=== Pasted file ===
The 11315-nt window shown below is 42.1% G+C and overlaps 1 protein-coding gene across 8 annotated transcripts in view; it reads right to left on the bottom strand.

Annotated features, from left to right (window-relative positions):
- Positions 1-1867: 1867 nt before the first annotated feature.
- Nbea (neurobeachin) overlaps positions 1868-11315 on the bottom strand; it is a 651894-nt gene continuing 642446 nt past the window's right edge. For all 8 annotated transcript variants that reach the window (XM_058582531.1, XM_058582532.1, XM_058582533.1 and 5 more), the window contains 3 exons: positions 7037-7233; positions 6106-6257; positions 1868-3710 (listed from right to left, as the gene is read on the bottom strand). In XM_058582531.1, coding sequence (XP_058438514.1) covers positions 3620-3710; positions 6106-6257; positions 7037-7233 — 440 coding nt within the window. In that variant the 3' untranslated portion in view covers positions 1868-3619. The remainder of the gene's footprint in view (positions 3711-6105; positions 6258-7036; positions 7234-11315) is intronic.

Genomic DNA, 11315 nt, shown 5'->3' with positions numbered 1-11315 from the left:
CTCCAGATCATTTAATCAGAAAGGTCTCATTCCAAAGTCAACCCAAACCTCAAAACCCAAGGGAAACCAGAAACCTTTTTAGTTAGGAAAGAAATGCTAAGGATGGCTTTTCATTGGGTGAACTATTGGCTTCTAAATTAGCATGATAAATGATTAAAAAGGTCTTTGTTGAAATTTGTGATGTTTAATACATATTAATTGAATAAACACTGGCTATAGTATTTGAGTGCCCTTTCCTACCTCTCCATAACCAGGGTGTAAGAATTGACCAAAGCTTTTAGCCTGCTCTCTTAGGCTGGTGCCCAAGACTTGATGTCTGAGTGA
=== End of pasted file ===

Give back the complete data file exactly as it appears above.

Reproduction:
The 11315-nt window shown below is 42.1% G+C and overlaps 1 protein-coding gene across 8 annotated transcripts in view; it reads right to left on the bottom strand.

Annotated features, from left to right (window-relative positions):
- Positions 1-1867: 1867 nt before the first annotated feature.
- Nbea (neurobeachin) overlaps positions 1868-11315 on the bottom strand; it is a 651894-nt gene continuing 642446 nt past the window's right edge. For all 8 annotated transcript variants that reach the window (XM_058582531.1, XM_058582532.1, XM_058582533.1 and 5 more), the window contains 3 exons: positions 7037-7233; positions 6106-6257; positions 1868-3710 (listed from right to left, as the gene is read on the bottom strand). In XM_058582531.1, coding sequence (XP_058438514.1) covers positions 3620-3710; positions 6106-6257; positions 7037-7233 — 440 coding nt within the window. In that variant the 3' untranslated portion in view covers positions 1868-3619. The remainder of the gene's footprint in view (positions 3711-6105; positions 6258-7036; positions 7234-11315) is intronic.

Genomic DNA, 11315 nt, shown 5'->3' with positions numbered 1-11315 from the left:
CTCCAGATCATTTAATCAGAAAGGTCTCATTCCAAAGTCAACCCAAACCTCAAAACCCAAGGGAAACCAGAAACCTTTTTAGTTAGGAAAGAAATGCTAAGGATGGCTTTTCATTGGGTGAACTATTGGCTTCTAAATTAGCATGATAAATGATTAAAAAGGTCTTTGTTGAAATTTGTGATGTTTAATACATATTAATTGAATAAACACTGGCTATAGTATTTGAGTGCCCTTTCCTACCTCTCCATAACCAGGGTGTAAGAATTGACCAAAGCTTTTAGCCTGCTCTCTTAGGCTGGTGCCCAAGACTTGATGTCTGAGTGA